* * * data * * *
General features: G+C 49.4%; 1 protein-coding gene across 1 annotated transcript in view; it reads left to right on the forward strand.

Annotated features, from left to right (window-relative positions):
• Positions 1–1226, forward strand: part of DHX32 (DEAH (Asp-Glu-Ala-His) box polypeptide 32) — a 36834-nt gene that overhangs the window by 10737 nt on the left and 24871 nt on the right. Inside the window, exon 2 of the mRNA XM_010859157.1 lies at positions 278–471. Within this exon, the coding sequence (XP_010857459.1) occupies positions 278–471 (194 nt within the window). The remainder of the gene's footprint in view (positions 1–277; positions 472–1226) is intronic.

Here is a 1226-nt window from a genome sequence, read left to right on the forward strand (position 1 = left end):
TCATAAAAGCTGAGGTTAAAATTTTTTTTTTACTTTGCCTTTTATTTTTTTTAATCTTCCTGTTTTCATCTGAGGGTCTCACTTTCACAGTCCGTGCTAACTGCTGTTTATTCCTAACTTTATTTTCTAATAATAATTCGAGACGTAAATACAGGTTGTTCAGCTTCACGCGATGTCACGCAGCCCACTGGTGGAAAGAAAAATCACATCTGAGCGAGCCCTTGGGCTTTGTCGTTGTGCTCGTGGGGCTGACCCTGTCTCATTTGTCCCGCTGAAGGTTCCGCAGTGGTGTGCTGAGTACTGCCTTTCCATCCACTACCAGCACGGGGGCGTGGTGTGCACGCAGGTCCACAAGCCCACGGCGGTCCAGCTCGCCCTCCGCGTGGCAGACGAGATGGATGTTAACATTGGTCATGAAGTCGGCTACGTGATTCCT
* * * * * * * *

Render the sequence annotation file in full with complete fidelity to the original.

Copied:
General features: G+C 49.4%; 1 protein-coding gene across 1 annotated transcript in view; it reads left to right on the forward strand.

Annotated features, from left to right (window-relative positions):
• Positions 1–1226, forward strand: part of DHX32 (DEAH (Asp-Glu-Ala-His) box polypeptide 32) — a 36834-nt gene that overhangs the window by 10737 nt on the left and 24871 nt on the right. Inside the window, exon 2 of the mRNA XM_010859157.1 lies at positions 278–471. Within this exon, the coding sequence (XP_010857459.1) occupies positions 278–471 (194 nt within the window). The remainder of the gene's footprint in view (positions 1–277; positions 472–1226) is intronic.

Here is a 1226-nt window from a genome sequence, read left to right on the forward strand (position 1 = left end):
TCATAAAAGCTGAGGTTAAAATTTTTTTTTTACTTTGCCTTTTATTTTTTTTAATCTTCCTGTTTTCATCTGAGGGTCTCACTTTCACAGTCCGTGCTAACTGCTGTTTATTCCTAACTTTATTTTCTAATAATAATTCGAGACGTAAATACAGGTTGTTCAGCTTCACGCGATGTCACGCAGCCCACTGGTGGAAAGAAAAATCACATCTGAGCGAGCCCTTGGGCTTTGTCGTTGTGCTCGTGGGGCTGACCCTGTCTCATTTGTCCCGCTGAAGGTTCCGCAGTGGTGTGCTGAGTACTGCCTTTCCATCCACTACCAGCACGGGGGCGTGGTGTGCACGCAGGTCCACAAGCCCACGGCGGTCCAGCTCGCCCTCCGCGTGGCAGACGAGATGGATGTTAACATTGGTCATGAAGTCGGCTACGTGATTCCT